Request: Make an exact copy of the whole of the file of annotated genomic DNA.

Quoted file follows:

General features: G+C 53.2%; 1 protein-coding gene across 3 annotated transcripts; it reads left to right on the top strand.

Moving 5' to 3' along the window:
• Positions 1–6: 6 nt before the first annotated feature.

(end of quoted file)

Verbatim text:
General features: G+C 53.2%; 1 protein-coding gene across 3 annotated transcripts; it reads left to right on the top strand.

Moving 5' to 3' along the window:
• Positions 1–6: 6 nt before the first annotated feature.